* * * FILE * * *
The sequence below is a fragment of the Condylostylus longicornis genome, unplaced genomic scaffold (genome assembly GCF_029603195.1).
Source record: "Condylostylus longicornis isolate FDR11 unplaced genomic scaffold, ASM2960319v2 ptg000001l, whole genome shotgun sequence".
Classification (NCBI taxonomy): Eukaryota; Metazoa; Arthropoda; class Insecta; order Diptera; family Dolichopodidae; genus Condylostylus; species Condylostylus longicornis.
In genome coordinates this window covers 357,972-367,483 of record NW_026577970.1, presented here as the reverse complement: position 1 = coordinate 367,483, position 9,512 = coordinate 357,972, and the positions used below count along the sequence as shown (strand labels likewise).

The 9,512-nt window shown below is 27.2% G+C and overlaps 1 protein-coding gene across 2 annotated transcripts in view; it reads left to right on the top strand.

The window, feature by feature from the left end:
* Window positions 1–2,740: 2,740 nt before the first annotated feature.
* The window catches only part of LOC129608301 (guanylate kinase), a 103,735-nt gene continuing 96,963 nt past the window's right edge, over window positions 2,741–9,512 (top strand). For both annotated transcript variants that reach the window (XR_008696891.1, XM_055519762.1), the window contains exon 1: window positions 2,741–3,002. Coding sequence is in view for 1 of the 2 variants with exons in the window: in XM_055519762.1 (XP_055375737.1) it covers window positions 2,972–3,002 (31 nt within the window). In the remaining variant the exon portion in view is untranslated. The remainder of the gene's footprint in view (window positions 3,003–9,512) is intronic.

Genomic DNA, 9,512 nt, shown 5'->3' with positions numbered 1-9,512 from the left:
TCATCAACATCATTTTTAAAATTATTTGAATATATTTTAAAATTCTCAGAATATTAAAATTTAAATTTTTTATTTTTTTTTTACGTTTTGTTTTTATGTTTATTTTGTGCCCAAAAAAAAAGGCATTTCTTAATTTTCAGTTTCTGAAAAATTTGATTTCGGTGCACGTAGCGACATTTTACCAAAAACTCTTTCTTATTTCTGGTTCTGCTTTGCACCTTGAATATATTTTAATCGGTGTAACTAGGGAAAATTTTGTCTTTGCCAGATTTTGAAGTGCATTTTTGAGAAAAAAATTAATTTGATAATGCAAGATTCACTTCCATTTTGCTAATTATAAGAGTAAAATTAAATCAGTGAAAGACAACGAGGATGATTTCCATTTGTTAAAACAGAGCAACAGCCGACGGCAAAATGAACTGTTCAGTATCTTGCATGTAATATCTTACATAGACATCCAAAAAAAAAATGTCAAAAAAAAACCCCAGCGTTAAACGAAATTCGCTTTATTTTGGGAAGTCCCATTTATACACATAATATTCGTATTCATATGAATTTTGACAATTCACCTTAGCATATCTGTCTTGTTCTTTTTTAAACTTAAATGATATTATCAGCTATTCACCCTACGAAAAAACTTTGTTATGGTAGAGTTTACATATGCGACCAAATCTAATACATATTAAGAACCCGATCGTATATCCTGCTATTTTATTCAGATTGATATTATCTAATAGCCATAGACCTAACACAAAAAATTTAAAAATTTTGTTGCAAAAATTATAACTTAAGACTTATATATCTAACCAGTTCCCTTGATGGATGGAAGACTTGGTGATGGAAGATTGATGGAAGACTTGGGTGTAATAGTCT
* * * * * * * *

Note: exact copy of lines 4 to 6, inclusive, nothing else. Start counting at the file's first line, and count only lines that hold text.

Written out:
In genome coordinates this window covers 357,972-367,483 of record NW_026577970.1, presented here as the reverse complement: position 1 = coordinate 367,483, position 9,512 = coordinate 357,972, and the positions used below count along the sequence as shown (strand labels likewise).

The 9,512-nt window shown below is 27.2% G+C and overlaps 1 protein-coding gene across 2 annotated transcripts in view; it reads left to right on the top strand.

The window, feature by feature from the left end: